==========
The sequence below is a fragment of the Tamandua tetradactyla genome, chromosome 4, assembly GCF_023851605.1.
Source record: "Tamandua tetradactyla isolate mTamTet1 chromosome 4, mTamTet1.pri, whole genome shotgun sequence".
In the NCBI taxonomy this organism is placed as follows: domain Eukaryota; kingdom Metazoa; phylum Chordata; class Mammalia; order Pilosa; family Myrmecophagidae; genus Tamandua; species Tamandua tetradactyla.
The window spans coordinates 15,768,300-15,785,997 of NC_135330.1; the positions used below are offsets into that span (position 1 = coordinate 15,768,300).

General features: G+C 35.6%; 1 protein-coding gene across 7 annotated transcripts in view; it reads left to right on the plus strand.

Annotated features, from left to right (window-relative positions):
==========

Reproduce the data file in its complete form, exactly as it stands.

The sequence below is a fragment of the Tamandua tetradactyla genome, chromosome 4, assembly GCF_023851605.1.
Source record: "Tamandua tetradactyla isolate mTamTet1 chromosome 4, mTamTet1.pri, whole genome shotgun sequence".
In the NCBI taxonomy this organism is placed as follows: domain Eukaryota; kingdom Metazoa; phylum Chordata; class Mammalia; order Pilosa; family Myrmecophagidae; genus Tamandua; species Tamandua tetradactyla.
The window spans coordinates 15,768,300-15,785,997 of NC_135330.1; the positions used below are offsets into that span (position 1 = coordinate 15,768,300).

General features: G+C 35.6%; 1 protein-coding gene across 7 annotated transcripts in view; it reads left to right on the plus strand.

Annotated features, from left to right (window-relative positions):